By Robyn Johnson
Peggy Orenstein’s essay “The Femivore’s Dilemma” has caused a bit of a dither, but then gender issues never make for easy conversation. Some light mocking has arisen over Orenstein’s coinage of the term femivore, which, as has been pointed out in innumerous blog comments, means one who eats women. But yes, I think we can agree it’s intended as a portmanteau of feminist and locavore. And it’s the relationship that she draws between these two movements as a way to redefine homemaking that has many people talking.
“Femivorism is grounded in the very principles of self-sufficiency, autonomy and personal fulfillment that drove women into the work force in the first place. Given how conscious (not to say obsessive) everyone has become about the source of their food — who these days can’t wax poetic about compost? — it also confers instant legitimacy. Rather than embodying the limits of one movement, femivores expand those of another: feeding their families clean, flavorful food; reducing their carbon footprints; producing sustainably instead of consuming rampantly. What could be more vital, more gratifying, more morally defensible?”
And this had been troubling for both feminists and food movementists. Do homemakers need to be legitimized by raising their own chickens instead of shopping at Safeway? Do these gender roles even matter anymore for third-wave feminism? Is this just useless “hand-wringing” over what is really a non-issue in terms of food politics?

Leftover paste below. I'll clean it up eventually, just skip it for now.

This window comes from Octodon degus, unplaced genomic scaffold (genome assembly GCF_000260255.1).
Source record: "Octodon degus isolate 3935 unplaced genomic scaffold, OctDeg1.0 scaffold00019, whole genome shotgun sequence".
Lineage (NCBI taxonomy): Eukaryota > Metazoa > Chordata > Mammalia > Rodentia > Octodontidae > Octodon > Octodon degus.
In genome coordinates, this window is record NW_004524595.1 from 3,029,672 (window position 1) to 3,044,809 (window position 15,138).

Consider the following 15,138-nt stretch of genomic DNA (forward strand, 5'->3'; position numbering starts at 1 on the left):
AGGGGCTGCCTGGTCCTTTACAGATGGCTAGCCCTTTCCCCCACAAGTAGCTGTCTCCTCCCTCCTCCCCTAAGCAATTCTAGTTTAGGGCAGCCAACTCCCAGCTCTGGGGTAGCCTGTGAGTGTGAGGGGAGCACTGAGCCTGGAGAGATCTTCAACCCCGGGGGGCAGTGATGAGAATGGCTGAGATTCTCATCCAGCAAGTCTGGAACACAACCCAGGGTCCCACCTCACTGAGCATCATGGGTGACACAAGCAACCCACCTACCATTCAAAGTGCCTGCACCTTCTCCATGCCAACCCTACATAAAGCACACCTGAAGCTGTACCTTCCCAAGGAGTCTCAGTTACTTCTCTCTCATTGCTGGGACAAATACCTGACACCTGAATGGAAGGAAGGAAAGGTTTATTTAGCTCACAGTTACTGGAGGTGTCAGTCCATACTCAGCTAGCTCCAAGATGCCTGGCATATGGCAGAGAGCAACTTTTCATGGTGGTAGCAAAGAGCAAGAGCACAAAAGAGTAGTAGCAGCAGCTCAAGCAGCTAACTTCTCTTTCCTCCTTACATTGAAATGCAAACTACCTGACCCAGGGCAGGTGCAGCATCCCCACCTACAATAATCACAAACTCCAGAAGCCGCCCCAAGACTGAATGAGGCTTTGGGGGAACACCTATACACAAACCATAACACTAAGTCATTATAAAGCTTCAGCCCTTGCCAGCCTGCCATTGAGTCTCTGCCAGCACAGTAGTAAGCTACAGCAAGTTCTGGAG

I, myself, am a little uncomfortable at drawing a more feminist-than-thou distinction between the urban homesteader and the regular Walmart-patronizing stay-at-home mom. But I understand the anxieties that Orenstein discusses, and I would lying if I said that never experience doubt time to time when I do traditionally sanctioned “women’s work.” The legacy of the previous waves runs deep for a lot of us.
I also agree that this conversation needs to happen as more and more dialogue, like this NYT piece by Michael Pollan, addresses the problems of processed food by imploring both sexes to return to the kitchen, a place, still very symbolically loaded for many women, that will need redefinition.
What do you think?
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